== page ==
Confused about residential care? Read our step-by-step guide
Traditionally known as nursing homes, modern-day residential aged care homes are designed to provide elderly residents with not only with care and comfort but also lifestyle activities, outings, and various events to keep them motivated and part of the community.
STEP 1: ACAT Assessment:
The individual seeking care must be assessed by a government-appointed Aged Care Assessment Team (ACAT), who will consider the person’s ability to undertake day-to-day living activities and their medical needs, and will then determine their eligibility for residential aged care. Assessments by ACATs are funded by the Government and do not cost anything.
STEP 2: Government assistance:
You will need to have a formal income and assets assessment from the Department of Human Services (DHS) or the Department of Veterans’ Affairs (DVA) to determine if you are eligible to receive assistance from the Australian Government with your accommodation costs and if you need to pay a means-tested care fee. This should be arranged as soon as possible as this process can take time. If you choose not to complete an income and assets assessment, you will not be eligible for Australian Government assistance towards your accommodation costs.
STEP 3: Making the right choice:
Choosing a residential aged care home can be a stressful and emotional time, not only for the resident but for their family as well. Consider the following when choosing a residential aged care home:
- What is the level of personalised care?
- Is there a primary care companion?
- Are nurses available 24/7?
- Are the available nurses trained in dementia care?
- Is there specialist dementia care and support services available if needed?
- What is the availability of medical support/allied health care and therapy rooms onsite?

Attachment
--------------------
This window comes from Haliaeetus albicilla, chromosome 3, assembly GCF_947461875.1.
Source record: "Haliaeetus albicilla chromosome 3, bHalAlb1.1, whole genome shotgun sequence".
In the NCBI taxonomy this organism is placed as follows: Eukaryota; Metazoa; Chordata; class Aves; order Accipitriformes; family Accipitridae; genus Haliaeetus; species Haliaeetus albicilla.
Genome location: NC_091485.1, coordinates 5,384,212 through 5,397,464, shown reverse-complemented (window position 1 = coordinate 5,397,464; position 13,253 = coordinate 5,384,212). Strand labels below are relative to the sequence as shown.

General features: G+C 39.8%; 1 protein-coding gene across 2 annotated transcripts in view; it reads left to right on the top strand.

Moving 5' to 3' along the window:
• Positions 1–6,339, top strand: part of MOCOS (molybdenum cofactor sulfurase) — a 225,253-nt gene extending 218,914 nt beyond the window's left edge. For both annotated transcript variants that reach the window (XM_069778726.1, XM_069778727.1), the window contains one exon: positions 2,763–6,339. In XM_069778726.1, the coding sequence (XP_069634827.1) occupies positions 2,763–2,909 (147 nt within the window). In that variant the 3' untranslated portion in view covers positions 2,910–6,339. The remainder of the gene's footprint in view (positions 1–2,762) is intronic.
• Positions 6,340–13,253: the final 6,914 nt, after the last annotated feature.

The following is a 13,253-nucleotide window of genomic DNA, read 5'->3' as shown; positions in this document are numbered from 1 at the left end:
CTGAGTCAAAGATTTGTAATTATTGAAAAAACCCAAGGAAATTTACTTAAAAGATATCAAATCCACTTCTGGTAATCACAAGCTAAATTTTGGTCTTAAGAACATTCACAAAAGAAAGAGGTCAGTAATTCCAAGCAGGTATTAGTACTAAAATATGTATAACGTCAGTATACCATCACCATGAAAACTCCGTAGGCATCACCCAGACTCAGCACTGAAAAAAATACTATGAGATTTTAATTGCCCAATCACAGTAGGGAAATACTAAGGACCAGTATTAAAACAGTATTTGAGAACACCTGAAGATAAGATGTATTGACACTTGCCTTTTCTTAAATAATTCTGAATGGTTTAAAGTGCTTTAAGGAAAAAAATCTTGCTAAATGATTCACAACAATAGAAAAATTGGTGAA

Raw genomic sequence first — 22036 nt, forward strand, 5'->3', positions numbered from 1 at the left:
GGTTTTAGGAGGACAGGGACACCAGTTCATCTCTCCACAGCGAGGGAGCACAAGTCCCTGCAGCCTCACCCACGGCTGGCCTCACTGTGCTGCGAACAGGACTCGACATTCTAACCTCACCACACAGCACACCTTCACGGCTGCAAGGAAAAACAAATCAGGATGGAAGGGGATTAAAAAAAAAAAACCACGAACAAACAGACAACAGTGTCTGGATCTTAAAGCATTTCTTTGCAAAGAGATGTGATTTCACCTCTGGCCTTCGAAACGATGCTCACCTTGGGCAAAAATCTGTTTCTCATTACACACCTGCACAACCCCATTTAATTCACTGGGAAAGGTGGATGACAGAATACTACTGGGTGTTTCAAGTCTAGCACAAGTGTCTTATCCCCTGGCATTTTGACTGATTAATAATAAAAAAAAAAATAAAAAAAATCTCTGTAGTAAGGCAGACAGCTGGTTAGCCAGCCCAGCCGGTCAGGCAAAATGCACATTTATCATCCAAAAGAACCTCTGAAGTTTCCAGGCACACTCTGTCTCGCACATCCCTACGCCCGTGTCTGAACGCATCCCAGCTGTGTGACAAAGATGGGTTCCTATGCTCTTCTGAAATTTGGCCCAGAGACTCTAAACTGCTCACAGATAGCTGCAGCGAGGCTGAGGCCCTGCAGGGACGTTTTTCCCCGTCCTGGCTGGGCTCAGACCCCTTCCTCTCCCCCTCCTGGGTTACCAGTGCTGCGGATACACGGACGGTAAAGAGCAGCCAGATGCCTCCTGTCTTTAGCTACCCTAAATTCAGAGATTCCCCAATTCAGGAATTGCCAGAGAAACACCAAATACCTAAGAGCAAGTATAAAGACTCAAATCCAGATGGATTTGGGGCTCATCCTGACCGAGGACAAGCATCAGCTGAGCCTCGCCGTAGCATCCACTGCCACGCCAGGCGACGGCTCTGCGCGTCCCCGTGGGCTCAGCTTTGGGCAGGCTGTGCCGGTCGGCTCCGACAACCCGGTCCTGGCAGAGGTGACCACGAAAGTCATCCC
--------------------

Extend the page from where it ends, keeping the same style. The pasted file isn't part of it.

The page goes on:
- Does the facility offer freshly cooked chef-prepared meals?
- What are the additional premium services offered to ensure a high quality of life?
- Is there easy access to a health and wellness centre with onsite exercise physiology?
- Is there access to GP services onsite?
STEP 4: Costs involved:
When moving into a residential aged care home, you will be asked to pay one or more of the following as per the Department of Human Services (DHS) guidelines:
Basic Daily Fee
All recipients of residential aged care must pay a basic daily fee. This fee is for your day-to-day living costs such as basic meals, laundry, cleaning, heating and cooling. This is $51.21* per day as defined by the DHS and is set at 85% of the full age pension. When you enter a residential aged care home you will receive a letter from the DHS confirming your basic daily fee.
Means-Tested Care Fee
If your income and assets are over a certain amount, you will be asked to contribute towards the cost of your care. The DHS will tell you if you need to pay this fee and the amount will be based on your income and assets assessment. The means-tested care fee amount that Southern Plus will charge you will be based on this assessment.
Accommodation Payment Cost
This cost is for your accommodation. When choosing your room and date to move, you will have 28 days from the day you move into the home to decide on your payment method. You can choose to pay for your accommodation costs by:
- A lump-sum refundable accommodation deposit (RAD)
- Rental style payments called a daily accommodation payment (DAP)
- A combination of both lump-sum and rental style payments (RAD & DAP)
You must pay for your accommodation costs by the rental-style payment method until you decide how you want to pay for your accommodation. Prior to moving it’s best that you discuss with your financial advisor and decide the best option to suit your financial circumstances.
Additional Services Fee
Certain residential care homes charge an additional services fee. This fee is charged for accessing the premium services. These services include 24/7 onsite nursing care, concierge service if required, personalised activity programs, extra family dining, and events.